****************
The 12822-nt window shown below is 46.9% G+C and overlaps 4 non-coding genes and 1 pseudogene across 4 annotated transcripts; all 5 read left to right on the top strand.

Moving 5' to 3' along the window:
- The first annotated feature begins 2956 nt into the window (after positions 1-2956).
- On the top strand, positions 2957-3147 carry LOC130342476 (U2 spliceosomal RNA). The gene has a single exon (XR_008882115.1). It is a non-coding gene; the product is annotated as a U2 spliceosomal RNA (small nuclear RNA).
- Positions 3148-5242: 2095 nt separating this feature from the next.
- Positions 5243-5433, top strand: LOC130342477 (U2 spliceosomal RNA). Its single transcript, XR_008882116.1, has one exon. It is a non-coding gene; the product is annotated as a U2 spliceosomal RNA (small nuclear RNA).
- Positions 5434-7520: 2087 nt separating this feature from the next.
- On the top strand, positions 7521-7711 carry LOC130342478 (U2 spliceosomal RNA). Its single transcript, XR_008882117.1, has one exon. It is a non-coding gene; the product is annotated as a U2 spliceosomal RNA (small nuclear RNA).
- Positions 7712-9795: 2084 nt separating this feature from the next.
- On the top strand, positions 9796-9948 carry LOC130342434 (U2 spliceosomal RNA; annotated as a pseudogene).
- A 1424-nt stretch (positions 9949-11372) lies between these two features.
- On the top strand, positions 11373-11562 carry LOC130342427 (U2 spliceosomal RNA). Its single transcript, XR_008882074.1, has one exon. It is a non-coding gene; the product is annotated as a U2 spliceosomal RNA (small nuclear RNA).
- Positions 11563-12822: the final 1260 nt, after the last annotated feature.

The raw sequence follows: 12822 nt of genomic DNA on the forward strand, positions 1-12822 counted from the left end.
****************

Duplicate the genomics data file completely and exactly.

The 12822-nt window shown below is 46.9% G+C and overlaps 4 non-coding genes and 1 pseudogene across 4 annotated transcripts; all 5 read left to right on the top strand.

Moving 5' to 3' along the window:
- The first annotated feature begins 2956 nt into the window (after positions 1-2956).
- On the top strand, positions 2957-3147 carry LOC130342476 (U2 spliceosomal RNA). The gene has a single exon (XR_008882115.1). It is a non-coding gene; the product is annotated as a U2 spliceosomal RNA (small nuclear RNA).
- Positions 3148-5242: 2095 nt separating this feature from the next.
- Positions 5243-5433, top strand: LOC130342477 (U2 spliceosomal RNA). Its single transcript, XR_008882116.1, has one exon. It is a non-coding gene; the product is annotated as a U2 spliceosomal RNA (small nuclear RNA).
- Positions 5434-7520: 2087 nt separating this feature from the next.
- On the top strand, positions 7521-7711 carry LOC130342478 (U2 spliceosomal RNA). Its single transcript, XR_008882117.1, has one exon. It is a non-coding gene; the product is annotated as a U2 spliceosomal RNA (small nuclear RNA).
- Positions 7712-9795: 2084 nt separating this feature from the next.
- On the top strand, positions 9796-9948 carry LOC130342434 (U2 spliceosomal RNA; annotated as a pseudogene).
- A 1424-nt stretch (positions 9949-11372) lies between these two features.
- On the top strand, positions 11373-11562 carry LOC130342427 (U2 spliceosomal RNA). Its single transcript, XR_008882074.1, has one exon. It is a non-coding gene; the product is annotated as a U2 spliceosomal RNA (small nuclear RNA).
- Positions 11563-12822: the final 1260 nt, after the last annotated feature.

The raw sequence follows: 12822 nt of genomic DNA on the forward strand, positions 1-12822 counted from the left end.